“Infants, toddlers, and young children are more sensitive to the potency of essential oils and safe dilutions generally range from 0.5 - 2.5% depending on the condition. Certain essential oils should either be avoided, used in highly diluted form under the guidance of a knowledgeable professional, or included as a minor percentage in a professionally-formulated essential oil blend. For example, special caution should be exercised with potentially toxic essential oils such as Birch and Wintergreen which are both high in methyl salicylate, Eucalyptus which is high in 1,8 cineole and Peppermint which is high in menthol.”[2]

Here are a few guiding principles to keep in mind when it comes to using essential oils safely with children. For children under the age of 2 I recommend being extra cautious due to the heightened sensitivity of small children. Here are some best practices to follow:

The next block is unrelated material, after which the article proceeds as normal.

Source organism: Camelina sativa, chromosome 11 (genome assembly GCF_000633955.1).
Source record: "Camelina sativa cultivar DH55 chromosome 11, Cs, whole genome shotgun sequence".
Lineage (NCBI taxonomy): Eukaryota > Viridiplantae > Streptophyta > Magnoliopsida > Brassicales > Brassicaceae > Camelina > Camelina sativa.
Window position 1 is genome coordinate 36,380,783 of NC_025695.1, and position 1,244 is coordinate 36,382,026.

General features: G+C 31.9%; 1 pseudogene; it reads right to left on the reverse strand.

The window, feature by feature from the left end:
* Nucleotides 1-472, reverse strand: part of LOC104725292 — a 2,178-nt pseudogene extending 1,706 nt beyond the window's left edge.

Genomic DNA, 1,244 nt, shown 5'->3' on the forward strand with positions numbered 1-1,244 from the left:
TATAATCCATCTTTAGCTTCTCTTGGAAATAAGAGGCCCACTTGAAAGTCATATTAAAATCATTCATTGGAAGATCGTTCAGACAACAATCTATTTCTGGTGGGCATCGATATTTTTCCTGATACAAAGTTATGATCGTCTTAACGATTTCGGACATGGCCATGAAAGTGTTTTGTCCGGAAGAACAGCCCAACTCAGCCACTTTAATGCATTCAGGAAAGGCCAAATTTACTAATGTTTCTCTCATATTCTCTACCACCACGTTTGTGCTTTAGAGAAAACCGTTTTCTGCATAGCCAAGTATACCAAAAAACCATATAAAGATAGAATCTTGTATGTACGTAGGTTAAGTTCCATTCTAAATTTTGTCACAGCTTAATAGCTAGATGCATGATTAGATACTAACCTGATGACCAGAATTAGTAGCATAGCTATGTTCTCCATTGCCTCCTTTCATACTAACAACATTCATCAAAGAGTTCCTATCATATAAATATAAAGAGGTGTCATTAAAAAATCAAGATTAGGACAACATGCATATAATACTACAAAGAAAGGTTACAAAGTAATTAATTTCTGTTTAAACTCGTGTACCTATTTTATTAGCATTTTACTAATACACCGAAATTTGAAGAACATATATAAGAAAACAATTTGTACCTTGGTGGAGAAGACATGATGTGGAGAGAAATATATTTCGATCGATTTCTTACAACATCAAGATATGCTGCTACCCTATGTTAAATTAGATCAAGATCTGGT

• For babies under 3 months, avoid using oils near or around them. For diaper rash, use natural carrier oil, such as jojoba (which matches the sebum of our skin) & tamanu oil. Coconut oil can trap heat so when a baby's sensitive skin is irritated especially in the diaper area, avoid using it.

  • For Children under the age of 2, we recommend using hydrosols in place of essential oils as a room spray. However, if you do decide to use a room diffuser, use only one drop of essential oil and turn it off when the child is in the room.[5] (A hydrosol is an incredibly gentle water by-product that separates from the essential oil during steam distillation.)